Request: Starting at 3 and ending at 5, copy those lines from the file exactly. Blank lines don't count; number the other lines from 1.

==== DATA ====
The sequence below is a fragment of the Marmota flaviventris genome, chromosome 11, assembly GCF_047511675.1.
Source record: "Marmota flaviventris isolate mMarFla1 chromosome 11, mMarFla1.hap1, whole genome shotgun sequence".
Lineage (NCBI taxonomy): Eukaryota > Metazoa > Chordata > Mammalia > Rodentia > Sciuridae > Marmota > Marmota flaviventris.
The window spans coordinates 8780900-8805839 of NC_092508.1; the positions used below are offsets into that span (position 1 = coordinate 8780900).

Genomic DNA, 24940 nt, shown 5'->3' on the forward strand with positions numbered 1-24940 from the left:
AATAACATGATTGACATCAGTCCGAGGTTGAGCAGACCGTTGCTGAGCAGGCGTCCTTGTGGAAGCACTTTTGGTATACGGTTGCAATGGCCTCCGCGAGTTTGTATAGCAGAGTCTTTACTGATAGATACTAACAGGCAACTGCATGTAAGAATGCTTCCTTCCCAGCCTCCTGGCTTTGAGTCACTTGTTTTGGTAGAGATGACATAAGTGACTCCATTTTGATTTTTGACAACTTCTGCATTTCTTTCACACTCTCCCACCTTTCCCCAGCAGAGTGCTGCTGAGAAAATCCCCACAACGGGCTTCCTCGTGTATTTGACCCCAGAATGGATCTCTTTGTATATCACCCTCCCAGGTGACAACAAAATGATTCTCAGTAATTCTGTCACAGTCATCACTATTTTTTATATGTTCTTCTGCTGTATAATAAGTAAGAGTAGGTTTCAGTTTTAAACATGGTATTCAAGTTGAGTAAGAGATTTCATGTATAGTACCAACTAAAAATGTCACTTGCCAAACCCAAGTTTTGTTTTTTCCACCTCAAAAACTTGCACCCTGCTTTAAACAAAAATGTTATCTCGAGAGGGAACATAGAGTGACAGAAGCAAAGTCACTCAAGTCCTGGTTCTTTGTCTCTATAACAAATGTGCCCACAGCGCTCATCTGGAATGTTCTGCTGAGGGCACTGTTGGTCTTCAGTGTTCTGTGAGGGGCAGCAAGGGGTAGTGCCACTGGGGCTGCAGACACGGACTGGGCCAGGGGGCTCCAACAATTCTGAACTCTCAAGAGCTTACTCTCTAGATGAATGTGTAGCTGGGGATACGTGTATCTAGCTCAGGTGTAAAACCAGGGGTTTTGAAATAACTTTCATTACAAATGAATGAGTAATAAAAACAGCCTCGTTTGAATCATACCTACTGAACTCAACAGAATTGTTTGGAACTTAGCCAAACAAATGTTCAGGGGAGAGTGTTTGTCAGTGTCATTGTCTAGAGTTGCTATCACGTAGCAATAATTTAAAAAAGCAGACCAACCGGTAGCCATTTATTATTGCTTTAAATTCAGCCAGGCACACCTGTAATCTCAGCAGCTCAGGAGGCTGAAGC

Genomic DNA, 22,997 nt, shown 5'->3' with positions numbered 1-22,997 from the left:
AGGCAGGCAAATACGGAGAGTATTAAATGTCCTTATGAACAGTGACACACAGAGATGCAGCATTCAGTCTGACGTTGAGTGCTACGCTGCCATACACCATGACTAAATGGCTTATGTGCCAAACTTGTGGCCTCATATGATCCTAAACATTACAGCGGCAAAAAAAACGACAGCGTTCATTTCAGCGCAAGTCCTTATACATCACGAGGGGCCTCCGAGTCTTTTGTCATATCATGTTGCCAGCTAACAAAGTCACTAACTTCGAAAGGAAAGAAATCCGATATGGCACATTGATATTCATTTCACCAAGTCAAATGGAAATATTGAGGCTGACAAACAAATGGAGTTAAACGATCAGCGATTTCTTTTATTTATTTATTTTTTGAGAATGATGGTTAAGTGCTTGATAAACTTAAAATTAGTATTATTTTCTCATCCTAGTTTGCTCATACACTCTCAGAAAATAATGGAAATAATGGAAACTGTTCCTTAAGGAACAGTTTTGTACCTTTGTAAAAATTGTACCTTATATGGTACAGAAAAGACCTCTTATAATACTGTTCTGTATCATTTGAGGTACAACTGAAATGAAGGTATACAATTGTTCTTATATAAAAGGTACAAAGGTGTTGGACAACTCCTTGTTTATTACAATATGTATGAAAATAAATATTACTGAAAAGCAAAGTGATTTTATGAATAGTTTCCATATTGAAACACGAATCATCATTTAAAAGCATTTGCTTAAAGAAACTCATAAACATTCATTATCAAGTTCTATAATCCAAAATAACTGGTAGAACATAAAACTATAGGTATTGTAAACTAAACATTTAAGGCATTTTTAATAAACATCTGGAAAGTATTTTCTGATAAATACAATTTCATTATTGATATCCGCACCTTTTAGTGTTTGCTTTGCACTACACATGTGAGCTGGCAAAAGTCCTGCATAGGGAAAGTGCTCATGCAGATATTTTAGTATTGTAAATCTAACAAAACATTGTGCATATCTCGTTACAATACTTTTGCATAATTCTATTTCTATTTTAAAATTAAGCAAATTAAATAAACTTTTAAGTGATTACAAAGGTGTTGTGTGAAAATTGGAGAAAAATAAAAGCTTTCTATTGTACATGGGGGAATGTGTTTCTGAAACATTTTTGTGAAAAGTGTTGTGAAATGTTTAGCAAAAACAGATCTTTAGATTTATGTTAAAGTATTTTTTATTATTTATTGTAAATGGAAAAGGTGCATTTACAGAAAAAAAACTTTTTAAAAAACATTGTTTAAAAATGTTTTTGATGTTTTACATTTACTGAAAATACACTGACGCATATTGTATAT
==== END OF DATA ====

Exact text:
Lineage (NCBI taxonomy): Eukaryota > Metazoa > Chordata > Mammalia > Rodentia > Sciuridae > Marmota > Marmota flaviventris.
The window spans coordinates 8780900-8805839 of NC_092508.1; the positions used below are offsets into that span (position 1 = coordinate 8780900).

Genomic DNA, 24940 nt, shown 5'->3' on the forward strand with positions numbered 1-24940 from the left: